Religious Liberty—How Can We Protect it? - Y Magazine
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Religious Liberty for All

With public opinion on religion growing more negative in some corners, concerns about religious liberty are rising. What can the average believer do about it? David H. Moore (BA ’92, JD ’96), new Law School dean and former associate director of BYU’s Center for International Law and Religious Studies, weighs in.

How do you define religious liberty?

A male law professor in a suit and tie holds a textbook about law and religious liberty
David Moore, recently named Law School dean, is a scholar of international law and human rights. Photo by Bradley Slade.

A: It’s the right of all people to choose what to believe and to live according to those beliefs. Religious liberty is a human right. That right is foundational but not unlimited. For example, religious freedom might be restricted to avoid a situation in which one person’s belief-based actions infringe on the human rights of others. But limitations should be as rare and as non-restrictive as possible. 

Why is religious freedom important for everyone, including those who aren’t religious?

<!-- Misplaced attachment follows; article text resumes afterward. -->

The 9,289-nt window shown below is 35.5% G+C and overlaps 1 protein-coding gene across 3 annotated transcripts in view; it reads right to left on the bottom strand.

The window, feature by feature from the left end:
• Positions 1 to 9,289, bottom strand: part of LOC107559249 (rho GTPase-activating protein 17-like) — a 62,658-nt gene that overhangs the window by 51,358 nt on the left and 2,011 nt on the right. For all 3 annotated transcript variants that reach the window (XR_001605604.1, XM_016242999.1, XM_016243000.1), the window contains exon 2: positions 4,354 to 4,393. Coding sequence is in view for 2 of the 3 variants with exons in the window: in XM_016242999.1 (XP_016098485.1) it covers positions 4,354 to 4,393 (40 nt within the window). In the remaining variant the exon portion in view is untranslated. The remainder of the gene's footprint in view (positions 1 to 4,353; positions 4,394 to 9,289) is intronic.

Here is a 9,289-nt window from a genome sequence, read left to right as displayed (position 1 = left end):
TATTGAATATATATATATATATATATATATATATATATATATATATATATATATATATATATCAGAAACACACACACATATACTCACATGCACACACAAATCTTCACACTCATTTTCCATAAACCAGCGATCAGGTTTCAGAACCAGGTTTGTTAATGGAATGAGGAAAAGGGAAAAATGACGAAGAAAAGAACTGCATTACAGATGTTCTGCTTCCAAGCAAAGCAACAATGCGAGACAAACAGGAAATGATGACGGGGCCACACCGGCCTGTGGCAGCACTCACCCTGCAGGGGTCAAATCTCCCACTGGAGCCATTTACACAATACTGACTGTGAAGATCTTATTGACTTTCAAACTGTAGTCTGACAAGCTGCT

A: Freedom of belief is a human right. If religion is excluded from the beliefs that are protected, then the risk is that any belief can be excluded or controlled. Most people in the world have a religious affiliation, but many don’t. Protecting freedom of religion or belief means all may choose their beliefs, whether religious or not.

What threats to religious liberty do we face today?

A: One of the most severe threats worldwide is persecution of religious minorities by majority groups. Some nations impose stringent laws, making it difficult for certain faiths to be recognized or to practice their faith. In the United States perhaps the most troubling threat is a growing sense that religion is not a public good—that it does not contribute to society but instead provides a cover for bigotry and discrimination. The more this belief takes hold, the more precarious religious freedom protections will become.

What can the average person do to protect religious liberty?

A: Be willing to get involved—vote, attend meetings, engage on social media, and make your voice heard. Establish relationships with people of other religions (and even with people who might be antagonistic to religion) through interfaith and community service projects and personal, peaceful conversations. Practice your faith sincerely so others can see its positive effect on your life and on society. And in all these efforts, act with civility and respect. Our goal is to preserve fairness for all, not just for us.